Journal articleView all Respiratory Digests
Effect of obstructive sleep apnoea and its treatment with continuous positive airway pressure on the prevalence of cardiovascular events in patients with acute coronary syndrome (ISAACC study): a randomised controlled trial.
Author(s): Sánchez-de-la-Torre M, Sánchez-de-la-Torre A, Bertran S et al Spanish sleep network
Digest Author(s): Sophia E Schiza, MD / 1 January, 2020
The high prevalence and clinical significance of obstructive sleep apnoea (OSA) as well as its effects on a range of cardiovascular conditions have attracted growing interest. In the acute coronary syndrome (ISAACC) study, a multicentre, open-label, parallel-group, randomized controlled trial, the authors investigated whether OSA and its treatment with continuous positive airway pressure (CPAP) would lower the risk of new cardiovascular events of patients with acute coronary syndrome (ACS).
A total of 2551 non-sleepy, mostly men patients with ACS who had respiratory polygraphy during the first 24–72 h after admission was recruited. OSA patients (AHI≥15, n=1264) were randomly assigned to CPAP treatment plus usual care (CPAP group, n=633) or usual care alone (UC group, n=631) and a group of patients with ACS but without OSA (AHI<15, n=603) was included as a reference group. Patients were followed up for a median of 3.35 years. The primary endpoint was the prevalence of new cardiovascular events (cardiovascular death or non-fatal events [Acute myocardial infarction, non-fatal stroke, hospital admission for heart failure, and new hospitalizations for unstable angina or transient ischemic attack]).
Based on the results of the study the prevalence of cardiovascular events was similar in the CPAP and UC groups (98 vs 108 events, p=0.40) during follow-up and between patients in the reference group and the UC group (90 vs 102 events, p=0.93). The median time of CPAP adherence was suboptimal (2.2 h/night), but even after dividing the CPAP group into a poor (mean adherence <4 h/night, n=377) and good (mean adherence ≥4 h/night, n=227) adherence groups the prevalence of cardiovascular events between the groups was similar. The authors concluded that among non-sleepy patients with ACS, the presence of OSA and CPAP treatment failed to show any significant association with the prevalence of new cardiovascular events.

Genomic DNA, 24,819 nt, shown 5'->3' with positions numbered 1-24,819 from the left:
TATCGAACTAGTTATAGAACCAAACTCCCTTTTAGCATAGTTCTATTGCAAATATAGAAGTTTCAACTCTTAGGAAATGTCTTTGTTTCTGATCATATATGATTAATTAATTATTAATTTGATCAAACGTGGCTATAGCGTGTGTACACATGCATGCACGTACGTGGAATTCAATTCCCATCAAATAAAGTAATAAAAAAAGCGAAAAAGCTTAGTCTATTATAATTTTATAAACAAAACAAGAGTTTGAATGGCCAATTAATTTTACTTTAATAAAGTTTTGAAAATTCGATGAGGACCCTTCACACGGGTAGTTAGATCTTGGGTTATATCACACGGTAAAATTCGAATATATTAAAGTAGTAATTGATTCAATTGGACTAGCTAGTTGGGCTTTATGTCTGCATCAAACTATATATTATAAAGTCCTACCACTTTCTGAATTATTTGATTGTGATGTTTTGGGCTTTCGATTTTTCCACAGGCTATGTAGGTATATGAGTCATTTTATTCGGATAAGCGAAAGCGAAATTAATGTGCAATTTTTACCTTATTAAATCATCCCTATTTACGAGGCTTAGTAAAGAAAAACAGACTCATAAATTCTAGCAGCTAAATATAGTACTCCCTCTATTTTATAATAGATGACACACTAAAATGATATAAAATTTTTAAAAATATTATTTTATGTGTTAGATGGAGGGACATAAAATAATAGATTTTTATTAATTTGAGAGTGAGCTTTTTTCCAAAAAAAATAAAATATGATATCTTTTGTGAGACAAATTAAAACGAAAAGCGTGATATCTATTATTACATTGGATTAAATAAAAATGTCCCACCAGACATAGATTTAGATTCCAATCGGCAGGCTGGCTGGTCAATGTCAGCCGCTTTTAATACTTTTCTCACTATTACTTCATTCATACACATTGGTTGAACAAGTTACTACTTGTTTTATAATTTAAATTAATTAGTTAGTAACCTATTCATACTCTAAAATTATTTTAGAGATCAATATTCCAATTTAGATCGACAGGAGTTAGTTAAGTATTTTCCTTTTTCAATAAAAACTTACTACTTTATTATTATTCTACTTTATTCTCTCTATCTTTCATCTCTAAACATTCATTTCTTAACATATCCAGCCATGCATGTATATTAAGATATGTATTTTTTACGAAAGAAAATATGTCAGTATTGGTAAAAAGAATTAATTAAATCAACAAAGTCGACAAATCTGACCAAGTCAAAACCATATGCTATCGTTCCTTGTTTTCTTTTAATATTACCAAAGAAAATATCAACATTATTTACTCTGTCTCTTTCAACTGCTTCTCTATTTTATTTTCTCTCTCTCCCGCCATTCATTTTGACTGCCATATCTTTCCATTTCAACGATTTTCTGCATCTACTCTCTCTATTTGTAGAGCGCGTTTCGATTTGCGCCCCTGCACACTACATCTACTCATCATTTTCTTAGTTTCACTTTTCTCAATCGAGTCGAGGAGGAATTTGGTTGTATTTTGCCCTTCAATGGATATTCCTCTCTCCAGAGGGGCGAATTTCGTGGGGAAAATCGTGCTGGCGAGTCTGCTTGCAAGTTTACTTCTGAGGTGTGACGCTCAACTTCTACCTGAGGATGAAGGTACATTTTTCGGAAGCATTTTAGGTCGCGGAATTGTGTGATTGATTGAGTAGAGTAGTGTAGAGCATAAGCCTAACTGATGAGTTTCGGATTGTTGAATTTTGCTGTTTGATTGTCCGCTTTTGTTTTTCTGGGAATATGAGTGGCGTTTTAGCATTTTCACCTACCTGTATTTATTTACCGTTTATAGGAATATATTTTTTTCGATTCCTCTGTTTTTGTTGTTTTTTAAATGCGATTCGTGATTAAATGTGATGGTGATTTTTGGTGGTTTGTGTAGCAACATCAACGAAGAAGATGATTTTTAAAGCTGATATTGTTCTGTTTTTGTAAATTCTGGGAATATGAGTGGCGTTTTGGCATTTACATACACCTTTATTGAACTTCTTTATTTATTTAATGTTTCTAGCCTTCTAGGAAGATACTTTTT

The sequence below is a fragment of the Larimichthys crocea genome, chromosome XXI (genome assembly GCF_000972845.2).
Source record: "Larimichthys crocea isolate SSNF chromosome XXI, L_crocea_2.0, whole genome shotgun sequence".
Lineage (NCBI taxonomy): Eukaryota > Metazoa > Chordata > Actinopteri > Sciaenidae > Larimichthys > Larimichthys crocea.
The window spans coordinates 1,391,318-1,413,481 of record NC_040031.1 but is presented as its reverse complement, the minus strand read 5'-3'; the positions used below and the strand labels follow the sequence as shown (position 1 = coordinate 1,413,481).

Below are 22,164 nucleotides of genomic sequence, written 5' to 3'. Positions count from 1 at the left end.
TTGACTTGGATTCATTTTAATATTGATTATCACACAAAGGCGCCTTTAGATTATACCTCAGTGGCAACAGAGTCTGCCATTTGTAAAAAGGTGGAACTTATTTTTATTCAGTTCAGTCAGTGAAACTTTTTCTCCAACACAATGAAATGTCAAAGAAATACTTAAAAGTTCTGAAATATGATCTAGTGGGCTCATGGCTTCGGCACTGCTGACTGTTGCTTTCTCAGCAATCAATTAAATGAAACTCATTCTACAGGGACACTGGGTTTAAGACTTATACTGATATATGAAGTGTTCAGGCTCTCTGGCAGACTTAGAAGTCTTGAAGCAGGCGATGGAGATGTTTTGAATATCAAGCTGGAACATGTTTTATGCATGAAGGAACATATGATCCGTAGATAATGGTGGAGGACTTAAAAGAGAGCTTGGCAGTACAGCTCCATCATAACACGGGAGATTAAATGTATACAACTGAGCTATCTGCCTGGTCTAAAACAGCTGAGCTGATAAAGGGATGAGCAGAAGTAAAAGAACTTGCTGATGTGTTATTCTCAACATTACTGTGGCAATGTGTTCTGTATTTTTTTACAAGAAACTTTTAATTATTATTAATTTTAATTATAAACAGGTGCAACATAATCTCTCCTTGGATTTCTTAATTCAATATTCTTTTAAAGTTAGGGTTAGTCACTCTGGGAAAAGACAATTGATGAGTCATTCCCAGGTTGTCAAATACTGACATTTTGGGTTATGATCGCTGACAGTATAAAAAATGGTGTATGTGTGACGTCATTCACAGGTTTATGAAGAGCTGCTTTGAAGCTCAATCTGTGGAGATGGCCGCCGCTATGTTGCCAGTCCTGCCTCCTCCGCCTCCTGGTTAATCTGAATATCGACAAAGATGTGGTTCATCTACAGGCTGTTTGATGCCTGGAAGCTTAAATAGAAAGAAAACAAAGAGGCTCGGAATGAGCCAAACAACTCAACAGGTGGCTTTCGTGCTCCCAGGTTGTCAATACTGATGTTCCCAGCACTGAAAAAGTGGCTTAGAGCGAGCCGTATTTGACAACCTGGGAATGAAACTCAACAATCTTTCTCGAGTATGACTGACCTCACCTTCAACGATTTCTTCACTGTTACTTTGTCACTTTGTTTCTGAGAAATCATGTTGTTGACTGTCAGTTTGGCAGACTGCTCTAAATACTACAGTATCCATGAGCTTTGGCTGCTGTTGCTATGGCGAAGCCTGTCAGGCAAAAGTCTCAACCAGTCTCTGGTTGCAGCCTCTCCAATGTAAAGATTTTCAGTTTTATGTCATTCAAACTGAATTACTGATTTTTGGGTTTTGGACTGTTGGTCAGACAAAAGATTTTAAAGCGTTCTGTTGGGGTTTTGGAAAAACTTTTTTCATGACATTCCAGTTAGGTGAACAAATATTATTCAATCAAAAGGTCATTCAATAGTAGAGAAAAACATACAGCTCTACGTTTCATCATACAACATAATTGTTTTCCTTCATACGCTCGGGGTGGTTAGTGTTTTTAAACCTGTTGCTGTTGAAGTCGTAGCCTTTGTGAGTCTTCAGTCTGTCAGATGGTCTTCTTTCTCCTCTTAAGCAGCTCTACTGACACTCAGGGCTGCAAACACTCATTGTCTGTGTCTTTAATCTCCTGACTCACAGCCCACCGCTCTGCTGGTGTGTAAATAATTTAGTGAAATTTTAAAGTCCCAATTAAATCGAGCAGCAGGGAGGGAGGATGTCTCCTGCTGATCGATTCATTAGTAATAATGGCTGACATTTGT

This study addresses a challenging topic - the impact of OSA and CPAP on secondary cardiovascular prevention of patients with ACS - and it has several strengths, including a strong study design, rigorous evaluations of endpoints and a long-term follow-up. There are, however, several concerns, raised by the authors, that should be taken into account. A major concern is that the authors calculated the AHI with a relatively less accurate monitoring system that did not employ an electroencephalogram; therefore there is a tendency to underestimate AHI and subsequently OSA severity, especially in these patients who usually present disrupted sleep with shorter sleep duration that is common during acute cardiac events. An additional consideration concerning the reliable diagnosis of OSA is that the high prevalence of OSA in these patients with ACS may not be indicative of the real picture as a high rate of false-positive diagnoses could exist if the sleep study is performed early after ACS. Furthermore, the use of auto-pap titration in this patient population may raise concerns towards tolerance, adherence and effectiveness. Additionally achieving better CPAP adherence would be desirable, to exceed the lower limit of 4 hours/night of clinical meaningful usage, and stratify patients into subgroups based on different cut-off point of hours of CPAP use. Therefore, the observed neutral effect of OSA on cardiovascular events and CPAP treatment for secondary cardiovascular prevention on ACS patients should be interpreted with caution, until further data are available to overcome these limitations.